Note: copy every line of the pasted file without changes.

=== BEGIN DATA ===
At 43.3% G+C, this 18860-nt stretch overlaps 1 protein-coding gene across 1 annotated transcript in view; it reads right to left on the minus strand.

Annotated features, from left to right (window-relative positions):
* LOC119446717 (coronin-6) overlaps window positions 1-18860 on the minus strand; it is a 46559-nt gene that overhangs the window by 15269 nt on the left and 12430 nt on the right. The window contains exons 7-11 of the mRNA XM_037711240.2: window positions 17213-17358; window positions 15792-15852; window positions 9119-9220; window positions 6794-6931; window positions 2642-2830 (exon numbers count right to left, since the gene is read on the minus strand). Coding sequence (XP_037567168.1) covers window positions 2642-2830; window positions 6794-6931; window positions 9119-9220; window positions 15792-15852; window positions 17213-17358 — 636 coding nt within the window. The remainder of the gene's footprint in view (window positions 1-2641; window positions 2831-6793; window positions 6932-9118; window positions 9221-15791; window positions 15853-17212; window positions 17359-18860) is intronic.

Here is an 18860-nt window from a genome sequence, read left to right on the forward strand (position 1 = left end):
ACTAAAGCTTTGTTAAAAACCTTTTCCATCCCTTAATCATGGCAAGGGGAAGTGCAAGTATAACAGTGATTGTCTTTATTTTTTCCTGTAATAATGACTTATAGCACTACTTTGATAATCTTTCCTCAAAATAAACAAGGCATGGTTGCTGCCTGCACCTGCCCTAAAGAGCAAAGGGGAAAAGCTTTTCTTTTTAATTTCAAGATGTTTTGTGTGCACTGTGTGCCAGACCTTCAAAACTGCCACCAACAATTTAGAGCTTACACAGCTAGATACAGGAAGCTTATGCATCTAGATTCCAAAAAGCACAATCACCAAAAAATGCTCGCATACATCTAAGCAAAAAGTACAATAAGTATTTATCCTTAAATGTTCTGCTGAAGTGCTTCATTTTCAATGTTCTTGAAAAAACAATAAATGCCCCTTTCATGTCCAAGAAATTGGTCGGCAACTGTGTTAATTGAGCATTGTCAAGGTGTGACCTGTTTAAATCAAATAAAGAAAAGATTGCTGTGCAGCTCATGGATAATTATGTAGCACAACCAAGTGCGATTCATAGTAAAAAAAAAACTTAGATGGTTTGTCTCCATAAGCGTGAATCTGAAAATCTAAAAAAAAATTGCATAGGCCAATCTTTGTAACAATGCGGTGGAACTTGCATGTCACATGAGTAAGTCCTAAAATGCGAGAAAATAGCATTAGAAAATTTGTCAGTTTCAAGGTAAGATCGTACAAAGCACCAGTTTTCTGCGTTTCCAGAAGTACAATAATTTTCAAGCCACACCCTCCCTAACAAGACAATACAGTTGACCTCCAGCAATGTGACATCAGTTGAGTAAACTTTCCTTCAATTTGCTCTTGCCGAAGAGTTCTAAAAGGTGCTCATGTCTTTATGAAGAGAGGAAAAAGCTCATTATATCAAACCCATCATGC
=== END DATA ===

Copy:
At 43.3% G+C, this 18860-nt stretch overlaps 1 protein-coding gene across 1 annotated transcript in view; it reads right to left on the minus strand.

Annotated features, from left to right (window-relative positions):
* LOC119446717 (coronin-6) overlaps window positions 1-18860 on the minus strand; it is a 46559-nt gene that overhangs the window by 15269 nt on the left and 12430 nt on the right. The window contains exons 7-11 of the mRNA XM_037711240.2: window positions 17213-17358; window positions 15792-15852; window positions 9119-9220; window positions 6794-6931; window positions 2642-2830 (exon numbers count right to left, since the gene is read on the minus strand). Coding sequence (XP_037567168.1) covers window positions 2642-2830; window positions 6794-6931; window positions 9119-9220; window positions 15792-15852; window positions 17213-17358 — 636 coding nt within the window. The remainder of the gene's footprint in view (window positions 1-2641; window positions 2831-6793; window positions 6932-9118; window positions 9221-15791; window positions 15853-17212; window positions 17359-18860) is intronic.

Here is an 18860-nt window from a genome sequence, read left to right on the forward strand (position 1 = left end):
ACTAAAGCTTTGTTAAAAACCTTTTCCATCCCTTAATCATGGCAAGGGGAAGTGCAAGTATAACAGTGATTGTCTTTATTTTTTCCTGTAATAATGACTTATAGCACTACTTTGATAATCTTTCCTCAAAATAAACAAGGCATGGTTGCTGCCTGCACCTGCCCTAAAGAGCAAAGGGGAAAAGCTTTTCTTTTTAATTTCAAGATGTTTTGTGTGCACTGTGTGCCAGACCTTCAAAACTGCCACCAACAATTTAGAGCTTACACAGCTAGATACAGGAAGCTTATGCATCTAGATTCCAAAAAGCACAATCACCAAAAAATGCTCGCATACATCTAAGCAAAAAGTACAATAAGTATTTATCCTTAAATGTTCTGCTGAAGTGCTTCATTTTCAATGTTCTTGAAAAAACAATAAATGCCCCTTTCATGTCCAAGAAATTGGTCGGCAACTGTGTTAATTGAGCATTGTCAAGGTGTGACCTGTTTAAATCAAATAAAGAAAAGATTGCTGTGCAGCTCATGGATAATTATGTAGCACAACCAAGTGCGATTCATAGTAAAAAAAAAACTTAGATGGTTTGTCTCCATAAGCGTGAATCTGAAAATCTAAAAAAAAATTGCATAGGCCAATCTTTGTAACAATGCGGTGGAACTTGCATGTCACATGAGTAAGTCCTAAAATGCGAGAAAATAGCATTAGAAAATTTGTCAGTTTCAAGGTAAGATCGTACAAAGCACCAGTTTTCTGCGTTTCCAGAAGTACAATAATTTTCAAGCCACACCCTCCCTAACAAGACAATACAGTTGACCTCCAGCAATGTGACATCAGTTGAGTAAACTTTCCTTCAATTTGCTCTTGCCGAAGAGTTCTAAAAGGTGCTCATGTCTTTATGAAGAGAGGAAAAAGCTCATTATATCAAACCCATCATGC